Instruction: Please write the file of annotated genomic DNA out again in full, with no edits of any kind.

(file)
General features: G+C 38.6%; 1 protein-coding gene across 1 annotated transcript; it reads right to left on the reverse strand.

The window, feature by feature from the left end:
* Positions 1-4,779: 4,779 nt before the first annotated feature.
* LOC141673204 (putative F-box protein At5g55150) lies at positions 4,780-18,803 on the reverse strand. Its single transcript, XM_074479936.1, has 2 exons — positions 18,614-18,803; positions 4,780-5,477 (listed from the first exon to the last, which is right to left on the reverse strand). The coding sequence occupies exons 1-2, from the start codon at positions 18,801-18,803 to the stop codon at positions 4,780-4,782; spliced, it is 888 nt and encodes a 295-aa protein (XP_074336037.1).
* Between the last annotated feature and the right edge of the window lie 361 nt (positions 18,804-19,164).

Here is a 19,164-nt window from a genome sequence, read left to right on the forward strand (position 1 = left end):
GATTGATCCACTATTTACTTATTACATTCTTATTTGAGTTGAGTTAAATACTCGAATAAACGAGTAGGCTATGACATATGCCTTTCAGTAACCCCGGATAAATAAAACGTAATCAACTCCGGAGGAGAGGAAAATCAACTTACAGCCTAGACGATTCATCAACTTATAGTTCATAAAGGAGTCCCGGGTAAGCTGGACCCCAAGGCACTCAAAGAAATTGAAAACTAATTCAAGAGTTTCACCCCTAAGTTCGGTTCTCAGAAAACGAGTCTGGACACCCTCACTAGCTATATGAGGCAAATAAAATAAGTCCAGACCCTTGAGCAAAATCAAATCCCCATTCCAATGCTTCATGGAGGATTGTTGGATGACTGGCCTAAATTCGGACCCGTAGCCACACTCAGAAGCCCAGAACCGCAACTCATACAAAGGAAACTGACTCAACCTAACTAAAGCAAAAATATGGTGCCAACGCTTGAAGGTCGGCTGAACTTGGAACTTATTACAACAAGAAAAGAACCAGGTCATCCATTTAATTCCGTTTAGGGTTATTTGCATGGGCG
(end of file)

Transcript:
General features: G+C 38.6%; 1 protein-coding gene across 1 annotated transcript; it reads right to left on the reverse strand.

The window, feature by feature from the left end:
* Positions 1-4,779: 4,779 nt before the first annotated feature.
* LOC141673204 (putative F-box protein At5g55150) lies at positions 4,780-18,803 on the reverse strand. Its single transcript, XM_074479936.1, has 2 exons — positions 18,614-18,803; positions 4,780-5,477 (listed from the first exon to the last, which is right to left on the reverse strand). The coding sequence occupies exons 1-2, from the start codon at positions 18,801-18,803 to the stop codon at positions 4,780-4,782; spliced, it is 888 nt and encodes a 295-aa protein (XP_074336037.1).
* Between the last annotated feature and the right edge of the window lie 361 nt (positions 18,804-19,164).

Here is a 19,164-nt window from a genome sequence, read left to right on the forward strand (position 1 = left end):
GATTGATCCACTATTTACTTATTACATTCTTATTTGAGTTGAGTTAAATACTCGAATAAACGAGTAGGCTATGACATATGCCTTTCAGTAACCCCGGATAAATAAAACGTAATCAACTCCGGAGGAGAGGAAAATCAACTTACAGCCTAGACGATTCATCAACTTATAGTTCATAAAGGAGTCCCGGGTAAGCTGGACCCCAAGGCACTCAAAGAAATTGAAAACTAATTCAAGAGTTTCACCCCTAAGTTCGGTTCTCAGAAAACGAGTCTGGACACCCTCACTAGCTATATGAGGCAAATAAAATAAGTCCAGACCCTTGAGCAAAATCAAATCCCCATTCCAATGCTTCATGGAGGATTGTTGGATGACTGGCCTAAATTCGGACCCGTAGCCACACTCAGAAGCCCAGAACCGCAACTCATACAAAGGAAACTGACTCAACCTAACTAAAGCAAAAATATGGTGCCAACGCTTGAAGGTCGGCTGAACTTGGAACTTATTACAACAAGAAAAGAACCAGGTCATCCATTTAATTCCGTTTAGGGTTATTTGCATGGGCG